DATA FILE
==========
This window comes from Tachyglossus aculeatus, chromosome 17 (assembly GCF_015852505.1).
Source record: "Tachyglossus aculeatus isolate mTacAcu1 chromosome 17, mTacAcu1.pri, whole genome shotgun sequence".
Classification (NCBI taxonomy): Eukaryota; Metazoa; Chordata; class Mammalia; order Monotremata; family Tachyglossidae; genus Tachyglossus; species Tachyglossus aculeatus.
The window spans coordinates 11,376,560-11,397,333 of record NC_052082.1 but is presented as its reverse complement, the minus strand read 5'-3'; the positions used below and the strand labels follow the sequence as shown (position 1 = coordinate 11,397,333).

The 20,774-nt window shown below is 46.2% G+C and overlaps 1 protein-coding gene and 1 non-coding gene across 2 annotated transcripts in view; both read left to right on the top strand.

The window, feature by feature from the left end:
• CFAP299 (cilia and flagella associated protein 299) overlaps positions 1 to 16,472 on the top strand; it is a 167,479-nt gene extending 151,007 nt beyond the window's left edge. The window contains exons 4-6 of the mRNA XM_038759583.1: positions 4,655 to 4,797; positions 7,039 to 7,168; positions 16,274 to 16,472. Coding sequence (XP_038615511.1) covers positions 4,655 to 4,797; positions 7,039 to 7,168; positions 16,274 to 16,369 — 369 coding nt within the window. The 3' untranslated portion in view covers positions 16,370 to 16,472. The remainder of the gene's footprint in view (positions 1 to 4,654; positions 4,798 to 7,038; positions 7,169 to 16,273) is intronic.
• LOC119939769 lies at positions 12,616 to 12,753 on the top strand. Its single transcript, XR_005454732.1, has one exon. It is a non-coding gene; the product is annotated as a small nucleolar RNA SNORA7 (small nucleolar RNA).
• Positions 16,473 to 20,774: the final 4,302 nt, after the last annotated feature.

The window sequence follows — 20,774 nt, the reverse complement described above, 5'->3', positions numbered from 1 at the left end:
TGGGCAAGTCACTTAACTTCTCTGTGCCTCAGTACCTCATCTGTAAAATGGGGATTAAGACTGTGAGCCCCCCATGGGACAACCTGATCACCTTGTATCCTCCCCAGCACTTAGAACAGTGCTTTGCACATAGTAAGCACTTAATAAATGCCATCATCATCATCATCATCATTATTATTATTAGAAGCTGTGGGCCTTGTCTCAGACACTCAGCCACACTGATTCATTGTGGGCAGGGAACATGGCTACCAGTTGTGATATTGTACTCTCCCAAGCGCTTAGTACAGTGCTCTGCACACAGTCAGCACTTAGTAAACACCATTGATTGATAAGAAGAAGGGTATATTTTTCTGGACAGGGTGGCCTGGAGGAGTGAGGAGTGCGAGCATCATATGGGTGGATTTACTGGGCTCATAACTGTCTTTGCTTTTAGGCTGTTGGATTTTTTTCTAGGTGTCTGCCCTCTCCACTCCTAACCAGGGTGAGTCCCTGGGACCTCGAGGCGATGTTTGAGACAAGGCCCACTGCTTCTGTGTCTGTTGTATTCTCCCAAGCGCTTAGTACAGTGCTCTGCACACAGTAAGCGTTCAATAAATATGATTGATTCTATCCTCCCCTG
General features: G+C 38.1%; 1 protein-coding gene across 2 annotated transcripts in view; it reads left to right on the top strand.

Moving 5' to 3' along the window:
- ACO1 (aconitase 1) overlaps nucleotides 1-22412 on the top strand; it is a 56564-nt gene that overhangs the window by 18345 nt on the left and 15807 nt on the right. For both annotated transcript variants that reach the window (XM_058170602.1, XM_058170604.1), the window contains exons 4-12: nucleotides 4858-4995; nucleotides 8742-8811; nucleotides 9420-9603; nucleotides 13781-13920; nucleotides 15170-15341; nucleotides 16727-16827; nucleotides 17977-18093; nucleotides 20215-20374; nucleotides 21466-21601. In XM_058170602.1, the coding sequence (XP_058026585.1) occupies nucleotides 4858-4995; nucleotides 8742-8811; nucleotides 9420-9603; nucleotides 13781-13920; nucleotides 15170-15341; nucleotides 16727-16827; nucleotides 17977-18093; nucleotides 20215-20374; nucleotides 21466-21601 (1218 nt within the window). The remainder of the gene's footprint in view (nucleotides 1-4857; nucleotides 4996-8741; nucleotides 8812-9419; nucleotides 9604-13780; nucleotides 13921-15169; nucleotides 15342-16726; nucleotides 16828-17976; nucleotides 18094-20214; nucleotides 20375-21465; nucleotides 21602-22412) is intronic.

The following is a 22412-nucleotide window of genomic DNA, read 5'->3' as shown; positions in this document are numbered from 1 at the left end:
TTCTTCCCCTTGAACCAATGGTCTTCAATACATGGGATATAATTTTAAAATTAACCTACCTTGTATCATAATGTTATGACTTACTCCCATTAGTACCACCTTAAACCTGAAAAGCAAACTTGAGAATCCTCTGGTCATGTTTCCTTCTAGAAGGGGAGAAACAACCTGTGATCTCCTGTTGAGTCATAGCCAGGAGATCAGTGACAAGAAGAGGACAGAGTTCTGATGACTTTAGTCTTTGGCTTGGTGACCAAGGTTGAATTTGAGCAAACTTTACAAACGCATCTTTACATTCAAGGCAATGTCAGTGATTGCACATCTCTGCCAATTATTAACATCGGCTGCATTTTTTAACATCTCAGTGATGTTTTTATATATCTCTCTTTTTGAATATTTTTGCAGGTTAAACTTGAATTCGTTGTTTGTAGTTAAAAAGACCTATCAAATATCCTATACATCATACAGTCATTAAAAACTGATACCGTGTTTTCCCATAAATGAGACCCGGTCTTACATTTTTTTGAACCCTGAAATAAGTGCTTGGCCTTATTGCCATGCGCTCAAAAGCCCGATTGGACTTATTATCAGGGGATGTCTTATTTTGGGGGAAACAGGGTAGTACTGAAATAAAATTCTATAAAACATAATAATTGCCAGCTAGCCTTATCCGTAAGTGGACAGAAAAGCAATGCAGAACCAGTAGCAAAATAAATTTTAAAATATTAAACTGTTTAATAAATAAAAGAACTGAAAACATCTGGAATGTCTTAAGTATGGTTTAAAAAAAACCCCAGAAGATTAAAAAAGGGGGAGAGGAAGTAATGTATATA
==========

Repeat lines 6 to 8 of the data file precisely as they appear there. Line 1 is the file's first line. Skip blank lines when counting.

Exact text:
The window, feature by feature from the left end:
• CFAP299 (cilia and flagella associated protein 299) overlaps positions 1 to 16,472 on the top strand; it is a 167,479-nt gene extending 151,007 nt beyond the window's left edge. The window contains exons 4-6 of the mRNA XM_038759583.1: positions 4,655 to 4,797; positions 7,039 to 7,168; positions 16,274 to 16,472. Coding sequence (XP_038615511.1) covers positions 4,655 to 4,797; positions 7,039 to 7,168; positions 16,274 to 16,369 — 369 coding nt within the window. The 3' untranslated portion in view covers positions 16,370 to 16,472. The remainder of the gene's footprint in view (positions 1 to 4,654; positions 4,798 to 7,038; positions 7,169 to 16,273) is intronic.
• LOC119939769 lies at positions 12,616 to 12,753 on the top strand. Its single transcript, XR_005454732.1, has one exon. It is a non-coding gene; the product is annotated as a small nucleolar RNA SNORA7 (small nucleolar RNA).